A new flag-to-flag procedure for swapping bikes during changing weather conditions was tested this afternoon at Silverstone during the FP2 practice. Although the riders had initially rejected the new flag-to-flag procedure idea that was suggested by the teams back in Austria, today it was tried at the end of the second free practice session by all the teams. If the new procedure ends up being approved by the riders—who will be discussing it in their Safety Commission meeting later on this weekend—it will mean a big change in the actual procedure, as it will eliminate most of the mechanics that currently clog up the pit lane during flag-to-flag bike swaps.
The new procedure has markers set in pitlane designating where each team’s pitbox is located, so that the rider knows where to turn in. The outgoing bike set at a 40º angle to the front of the pitbox pointing to the pit lane exit. The incoming bike will head towards the box entrance in an approximate opposite angle of 40º to the pitbox entrance, stopping on a red box designation on the pavement in front of the garage. The rider would then swap bikes and the angle of the outgoing bike gives the rider a better position to see if the path is clear (although a “lollipop” mechanic—so-named because of the small hand-held sign he must use to signal the rider—still has the final say in when it is safe to leave). With this system the pit lane would be free of mechanics, needing just three: one very close to the box exit to hold the outgoing bike, plus the lollipop mechanic, and one more to catch the incoming bike. The incoming bike could be immediately pushed inside the garage, instead of staying in the pit lane until the team mechanics can wait until the traffic clears as normally happens with the procedure used until now.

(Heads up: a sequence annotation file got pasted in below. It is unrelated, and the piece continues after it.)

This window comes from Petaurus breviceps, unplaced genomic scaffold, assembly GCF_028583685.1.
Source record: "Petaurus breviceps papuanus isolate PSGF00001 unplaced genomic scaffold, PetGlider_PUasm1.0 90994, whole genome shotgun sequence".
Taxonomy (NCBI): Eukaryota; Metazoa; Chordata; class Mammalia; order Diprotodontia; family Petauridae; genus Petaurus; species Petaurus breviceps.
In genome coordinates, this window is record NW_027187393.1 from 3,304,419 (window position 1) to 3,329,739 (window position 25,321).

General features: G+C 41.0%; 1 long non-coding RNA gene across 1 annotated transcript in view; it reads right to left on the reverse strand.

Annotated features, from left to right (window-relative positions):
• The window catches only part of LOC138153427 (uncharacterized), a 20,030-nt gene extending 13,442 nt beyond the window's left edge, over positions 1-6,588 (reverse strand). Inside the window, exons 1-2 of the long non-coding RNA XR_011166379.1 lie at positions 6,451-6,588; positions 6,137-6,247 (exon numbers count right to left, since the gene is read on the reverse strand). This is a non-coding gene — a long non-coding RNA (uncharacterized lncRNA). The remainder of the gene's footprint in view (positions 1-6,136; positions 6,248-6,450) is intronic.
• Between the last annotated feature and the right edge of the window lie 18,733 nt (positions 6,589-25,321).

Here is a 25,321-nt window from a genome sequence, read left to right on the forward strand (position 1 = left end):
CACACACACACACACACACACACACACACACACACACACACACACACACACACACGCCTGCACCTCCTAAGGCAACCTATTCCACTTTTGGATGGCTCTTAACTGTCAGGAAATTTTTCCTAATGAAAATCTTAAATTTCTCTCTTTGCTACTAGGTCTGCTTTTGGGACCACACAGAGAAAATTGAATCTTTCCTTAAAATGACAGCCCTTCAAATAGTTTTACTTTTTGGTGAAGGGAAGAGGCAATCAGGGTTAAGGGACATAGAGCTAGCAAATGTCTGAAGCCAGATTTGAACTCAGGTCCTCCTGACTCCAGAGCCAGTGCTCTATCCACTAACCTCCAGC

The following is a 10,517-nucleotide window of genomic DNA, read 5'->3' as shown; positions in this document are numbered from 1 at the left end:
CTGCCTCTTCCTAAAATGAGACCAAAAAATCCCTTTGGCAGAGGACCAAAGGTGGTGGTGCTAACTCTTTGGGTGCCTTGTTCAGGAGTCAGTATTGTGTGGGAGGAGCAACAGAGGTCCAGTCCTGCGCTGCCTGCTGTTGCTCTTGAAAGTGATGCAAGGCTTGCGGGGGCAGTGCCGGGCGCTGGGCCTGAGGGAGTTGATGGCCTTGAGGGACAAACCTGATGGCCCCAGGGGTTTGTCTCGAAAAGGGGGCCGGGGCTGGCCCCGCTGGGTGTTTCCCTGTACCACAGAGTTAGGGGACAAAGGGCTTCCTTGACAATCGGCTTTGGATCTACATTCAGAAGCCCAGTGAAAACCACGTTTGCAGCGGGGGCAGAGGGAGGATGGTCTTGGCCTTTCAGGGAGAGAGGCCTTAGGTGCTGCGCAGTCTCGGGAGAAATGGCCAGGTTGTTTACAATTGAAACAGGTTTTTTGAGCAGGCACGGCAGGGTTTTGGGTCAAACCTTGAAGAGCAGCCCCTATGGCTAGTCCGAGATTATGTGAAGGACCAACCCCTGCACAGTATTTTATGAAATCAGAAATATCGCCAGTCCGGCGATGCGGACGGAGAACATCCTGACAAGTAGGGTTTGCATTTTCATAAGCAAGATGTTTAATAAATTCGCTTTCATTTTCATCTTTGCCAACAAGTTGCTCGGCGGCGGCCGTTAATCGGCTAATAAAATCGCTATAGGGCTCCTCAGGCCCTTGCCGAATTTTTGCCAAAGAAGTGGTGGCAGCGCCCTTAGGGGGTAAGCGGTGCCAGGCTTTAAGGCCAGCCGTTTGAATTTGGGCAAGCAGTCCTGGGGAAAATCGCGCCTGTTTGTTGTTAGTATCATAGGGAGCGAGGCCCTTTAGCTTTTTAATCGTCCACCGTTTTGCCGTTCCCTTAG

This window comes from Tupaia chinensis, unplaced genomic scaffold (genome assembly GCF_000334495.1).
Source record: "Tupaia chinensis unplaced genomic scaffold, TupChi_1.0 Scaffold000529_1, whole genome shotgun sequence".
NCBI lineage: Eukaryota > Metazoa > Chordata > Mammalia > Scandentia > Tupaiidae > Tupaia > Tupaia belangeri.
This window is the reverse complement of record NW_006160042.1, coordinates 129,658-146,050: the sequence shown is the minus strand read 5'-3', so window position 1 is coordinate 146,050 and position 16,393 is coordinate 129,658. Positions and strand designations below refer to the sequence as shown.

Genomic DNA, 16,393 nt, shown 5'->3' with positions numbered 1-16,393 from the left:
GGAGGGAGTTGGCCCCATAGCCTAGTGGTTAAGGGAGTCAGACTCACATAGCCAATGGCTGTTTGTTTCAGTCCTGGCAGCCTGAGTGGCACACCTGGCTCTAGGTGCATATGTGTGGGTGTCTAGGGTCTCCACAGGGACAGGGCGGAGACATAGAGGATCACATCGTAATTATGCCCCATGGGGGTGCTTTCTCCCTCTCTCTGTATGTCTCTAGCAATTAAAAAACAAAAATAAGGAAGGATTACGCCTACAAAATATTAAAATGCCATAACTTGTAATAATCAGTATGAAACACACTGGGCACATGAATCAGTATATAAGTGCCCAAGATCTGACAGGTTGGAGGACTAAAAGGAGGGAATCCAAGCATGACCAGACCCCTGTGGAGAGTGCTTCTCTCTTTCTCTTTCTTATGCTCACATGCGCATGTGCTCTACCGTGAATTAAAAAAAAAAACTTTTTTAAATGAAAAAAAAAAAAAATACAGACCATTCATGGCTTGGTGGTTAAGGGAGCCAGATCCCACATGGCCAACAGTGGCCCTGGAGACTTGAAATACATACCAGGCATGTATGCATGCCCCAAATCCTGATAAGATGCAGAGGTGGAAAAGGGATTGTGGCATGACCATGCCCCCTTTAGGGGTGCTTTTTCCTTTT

This system was rejected by the riders in their Safety Commission in Austria two weeks ago, but the teams have forced them to try it. “I have to say that for the moment I am against it”, said Marc Marquez when asked yesterday; ironically, he wasn’t able to try the new procedure during FP2 today because of his crash. Most of the reasons given by some riders for rejecting it are fairly valid; the biggest fear is centered around the angle of the incoming bike to the pitbox. Many riders stated that if a rider were to lose control of the bike heading into the pitbox (as could be imagined if it began to rain, and a rider was coming in fast on slicks with carbon brakes on wet pavement) that the bike would end up sliding directly into the pitbox and possibly injuring a number of people in the garage.
Regardless, MotoGP rightsholders Dorna and the teams want some sort of a solution to the issue that nearly resulted in terrible injury in pitlane at Brno in the Czech Republic.